I'm guessing not 1800.  I also think you should think of the 2500 rpm you're seeing as a speed limit and not a required speed like a torque setting.  I'm the same way by the way.  Always use torque wrenches.

 

Like Zenny mentioned above, with metal bristles, you need to go slower.  I've heard it is so you don't damage the base and it is also so the bristles don't come flying out at you.  Whatever the reason, even 800 rpm is way faster than you can move your arm.

 

Ken

post #14 of 16
Quote:
Originally Posted by TOMT View Post

L&AirC…………I never noticed it before, but you are right - the drill does spin faster in the forward position.  From the research I've done, going from tip to tail or tail to tip shouldn't make any difference.  The important thing is to make sure the brush is rotating such that the "dust" is forward of the brush.  A cordless iron???  If it can be engineered, I bet you'd sell a ton of them.

ScotSkier………….Is this the drill you are suggesting: http://www.harborfreight.com/variable-speed-reversible-drill-60614-9152.html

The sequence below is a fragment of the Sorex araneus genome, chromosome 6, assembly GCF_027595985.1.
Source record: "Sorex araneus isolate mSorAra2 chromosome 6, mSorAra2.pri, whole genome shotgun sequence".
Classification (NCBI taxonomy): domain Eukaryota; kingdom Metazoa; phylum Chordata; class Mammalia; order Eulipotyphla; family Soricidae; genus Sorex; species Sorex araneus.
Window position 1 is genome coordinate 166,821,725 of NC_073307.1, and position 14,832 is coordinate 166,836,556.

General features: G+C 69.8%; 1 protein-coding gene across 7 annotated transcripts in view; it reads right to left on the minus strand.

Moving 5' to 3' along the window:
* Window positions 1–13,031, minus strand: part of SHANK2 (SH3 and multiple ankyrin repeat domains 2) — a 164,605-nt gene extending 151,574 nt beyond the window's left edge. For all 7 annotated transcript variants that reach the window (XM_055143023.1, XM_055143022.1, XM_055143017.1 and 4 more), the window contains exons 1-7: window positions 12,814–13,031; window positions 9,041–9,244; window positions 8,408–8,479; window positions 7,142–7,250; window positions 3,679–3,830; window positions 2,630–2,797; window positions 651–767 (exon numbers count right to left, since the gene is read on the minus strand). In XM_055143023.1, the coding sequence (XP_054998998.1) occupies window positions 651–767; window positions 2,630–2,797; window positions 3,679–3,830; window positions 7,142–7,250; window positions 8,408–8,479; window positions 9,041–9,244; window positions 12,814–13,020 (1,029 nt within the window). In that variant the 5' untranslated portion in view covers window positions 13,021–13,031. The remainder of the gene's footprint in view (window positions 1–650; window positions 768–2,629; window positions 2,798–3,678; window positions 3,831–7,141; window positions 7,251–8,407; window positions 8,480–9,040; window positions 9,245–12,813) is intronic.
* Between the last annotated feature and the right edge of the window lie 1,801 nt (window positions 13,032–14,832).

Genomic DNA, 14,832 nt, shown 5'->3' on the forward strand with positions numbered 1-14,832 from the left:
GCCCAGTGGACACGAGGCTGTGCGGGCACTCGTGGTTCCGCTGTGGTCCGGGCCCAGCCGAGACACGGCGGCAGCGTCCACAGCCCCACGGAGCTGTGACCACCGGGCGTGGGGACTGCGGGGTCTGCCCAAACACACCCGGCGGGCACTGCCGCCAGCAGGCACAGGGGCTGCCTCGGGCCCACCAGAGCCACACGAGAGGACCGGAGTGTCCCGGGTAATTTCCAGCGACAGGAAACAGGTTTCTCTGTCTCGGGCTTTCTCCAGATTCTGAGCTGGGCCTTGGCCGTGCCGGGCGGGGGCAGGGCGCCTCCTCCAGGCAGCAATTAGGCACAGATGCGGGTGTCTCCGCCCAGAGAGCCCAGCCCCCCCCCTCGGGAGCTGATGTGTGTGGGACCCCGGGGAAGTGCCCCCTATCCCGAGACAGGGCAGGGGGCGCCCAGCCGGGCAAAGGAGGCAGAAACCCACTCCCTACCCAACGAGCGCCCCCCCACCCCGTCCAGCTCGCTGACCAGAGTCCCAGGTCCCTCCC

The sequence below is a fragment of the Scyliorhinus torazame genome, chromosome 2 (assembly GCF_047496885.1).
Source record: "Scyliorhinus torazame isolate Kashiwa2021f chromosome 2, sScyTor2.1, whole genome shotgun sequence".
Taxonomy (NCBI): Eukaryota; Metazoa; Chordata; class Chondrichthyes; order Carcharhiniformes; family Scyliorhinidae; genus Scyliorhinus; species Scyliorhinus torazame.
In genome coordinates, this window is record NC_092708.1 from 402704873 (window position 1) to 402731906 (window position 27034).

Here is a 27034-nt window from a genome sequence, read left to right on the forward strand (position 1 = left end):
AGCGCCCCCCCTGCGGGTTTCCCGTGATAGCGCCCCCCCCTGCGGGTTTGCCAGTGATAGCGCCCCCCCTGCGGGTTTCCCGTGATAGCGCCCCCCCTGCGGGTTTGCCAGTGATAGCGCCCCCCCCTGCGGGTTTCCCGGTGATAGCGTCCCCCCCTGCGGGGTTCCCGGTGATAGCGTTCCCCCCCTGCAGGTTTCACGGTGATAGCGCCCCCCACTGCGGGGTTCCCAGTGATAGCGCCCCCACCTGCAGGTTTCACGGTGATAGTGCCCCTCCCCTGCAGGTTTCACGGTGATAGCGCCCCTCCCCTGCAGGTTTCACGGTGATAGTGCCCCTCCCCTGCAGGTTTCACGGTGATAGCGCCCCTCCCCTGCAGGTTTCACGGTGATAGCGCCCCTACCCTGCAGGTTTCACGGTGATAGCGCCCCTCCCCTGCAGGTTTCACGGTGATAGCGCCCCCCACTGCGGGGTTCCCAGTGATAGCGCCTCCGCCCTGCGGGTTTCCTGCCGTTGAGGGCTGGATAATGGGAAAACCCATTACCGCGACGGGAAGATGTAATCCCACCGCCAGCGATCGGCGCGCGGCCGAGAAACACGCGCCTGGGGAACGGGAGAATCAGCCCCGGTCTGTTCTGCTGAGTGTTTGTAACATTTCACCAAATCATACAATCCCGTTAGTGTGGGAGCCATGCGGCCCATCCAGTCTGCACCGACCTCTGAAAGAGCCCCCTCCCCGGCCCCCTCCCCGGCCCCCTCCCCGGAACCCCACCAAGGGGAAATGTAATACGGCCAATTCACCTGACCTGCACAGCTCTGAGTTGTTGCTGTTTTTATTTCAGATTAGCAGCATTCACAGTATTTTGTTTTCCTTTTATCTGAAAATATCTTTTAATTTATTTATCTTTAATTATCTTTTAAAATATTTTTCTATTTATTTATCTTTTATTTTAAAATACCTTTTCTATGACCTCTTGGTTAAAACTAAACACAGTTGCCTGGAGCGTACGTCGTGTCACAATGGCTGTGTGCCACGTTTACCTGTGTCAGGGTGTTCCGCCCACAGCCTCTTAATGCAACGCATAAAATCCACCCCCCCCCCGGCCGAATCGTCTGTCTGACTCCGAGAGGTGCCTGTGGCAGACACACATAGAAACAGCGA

zentune…………I agree - I can see the cord catching on everything and turning my work bench into a "yard sale."  A cordless drill would, obviously, solve that problem.  However, the fastest cordless drill I've found spins at about 1800 rpms.  I'm sure 1800 rpms is fast enough, but I'm one of those very anal individuals (I use a torque wrench on spark plugs, oil drain plugs, and lug nuts.)  

Yep, that's the one Tomt. Also you cam find discount coupons in all the mags and Sunday papers that will give you another 25% off. I've been running mine for about 4 years now without issues. It is due a set of brushes I think but might be cheaper just buying a new one,!
post #15 of 16
Thread Starter 

ScotSkier………….Thanks.  At $16.00, how can you go wrong.  I ordered one today.

 

L&AirC…………..I like your analogy of a speed limit verses a torque setting.  I know hand brushing works, but, in my endless purse of perfection and to save time, I bought the root brushes

 

zentune…………..Don't even get me started on edge and base tuning.  Between, jigs, files, and diamond stones, I bet I have at least $300. invested. 

post #16 of 16
Quote:
Originally Posted by L&AirC View Post

Can't wait until there is a cordless iron.
 

 

There's your retirement fund, right there.

New Posts  All Forums:Forum Nav:
  Return Home
  Back to Forum: Tuning, Maintenance and Repairs